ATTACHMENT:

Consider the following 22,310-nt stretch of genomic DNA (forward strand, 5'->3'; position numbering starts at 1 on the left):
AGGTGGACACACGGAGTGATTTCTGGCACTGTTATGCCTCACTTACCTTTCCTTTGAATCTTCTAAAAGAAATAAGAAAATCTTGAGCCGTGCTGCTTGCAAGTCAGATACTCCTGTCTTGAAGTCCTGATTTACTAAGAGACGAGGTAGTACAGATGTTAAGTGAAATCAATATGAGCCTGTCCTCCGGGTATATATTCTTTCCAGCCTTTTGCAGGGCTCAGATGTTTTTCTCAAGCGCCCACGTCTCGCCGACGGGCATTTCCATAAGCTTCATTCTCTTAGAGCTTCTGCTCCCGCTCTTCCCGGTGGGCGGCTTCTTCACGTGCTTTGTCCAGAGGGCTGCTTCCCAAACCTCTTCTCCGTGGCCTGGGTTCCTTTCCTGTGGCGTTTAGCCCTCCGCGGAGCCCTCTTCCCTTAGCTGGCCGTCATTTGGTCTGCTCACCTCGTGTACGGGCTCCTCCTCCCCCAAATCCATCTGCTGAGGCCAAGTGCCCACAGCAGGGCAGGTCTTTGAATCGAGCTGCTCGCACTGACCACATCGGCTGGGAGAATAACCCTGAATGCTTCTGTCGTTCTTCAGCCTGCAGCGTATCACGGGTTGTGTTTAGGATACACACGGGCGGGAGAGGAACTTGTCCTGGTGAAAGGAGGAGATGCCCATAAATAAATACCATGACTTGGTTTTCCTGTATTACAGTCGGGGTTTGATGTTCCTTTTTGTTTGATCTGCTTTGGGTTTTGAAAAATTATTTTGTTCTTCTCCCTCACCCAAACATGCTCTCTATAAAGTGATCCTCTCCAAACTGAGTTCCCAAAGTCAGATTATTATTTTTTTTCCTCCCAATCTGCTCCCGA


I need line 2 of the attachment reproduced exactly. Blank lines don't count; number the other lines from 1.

AGGTGGACACACGGAGTGATTTCTGGCACTGTTATGCCTCACTTACCTTTCCTTTGAATCTTCTAAAAGAAATAAGAAAATCTTGAGCCGTGCTGCTTGCAAGTCAGATACTCCTGTCTTGAAGTCCTGATTTACTAAGAGACGAGGTAGTACAGATGTTAAGTGAAATCAATATGAGCCTGTCCTCCGGGTATATATTCTTTCCAGCCTTTTGCAGGGCTCAGATGTTTTTCTCAAGCGCCCACGTCTCGCCGACGGGCATTTCCATAAGCTTCATTCTCTTAGAGCTTCTGCTCCCGCTCTTCCCGGTGGGCGGCTTCTTCACGTGCTTTGTCCAGAGGGCTGCTTCCCAAACCTCTTCTCCGTGGCCTGGGTTCCTTTCCTGTGGCGTTTAGCCCTCCGCGGAGCCCTCTTCCCTTAGCTGGCCGTCATTTGGTCTGCTCACCTCGTGTACGGGCTCCTCCTCCCCCAAATCCATCTGCTGAGGCCAAGTGCCCACAGCAGGGCAGGTCTTTGAATCGAGCTGCTCGCACTGACCACATCGGCTGGGAGAATAACCCTGAATGCTTCTGTCGTTCTTCAGCCTGCAGCGTATCACGGGTTGTGTTTAGGATACACACGGGCGGGAGAGGAACTTGTCCTGGTGAAAGGAGGAGATGCCCATAAATAAATACCATGACTTGGTTTTCCTGTATTACAGTCGGGGTTTGATGTTCCTTTTTGTTTGATCTGCTTTGGGTTTTGAAAAATTATTTTGTTCTTCTCCCTCACCCAAACATGCTCTCTATAAAGTGATCCTCTCCAAACTGAGTTCCCAAAGTCAGATTATTATTTTTTTTCCTCCCAATCTGCTCCCGA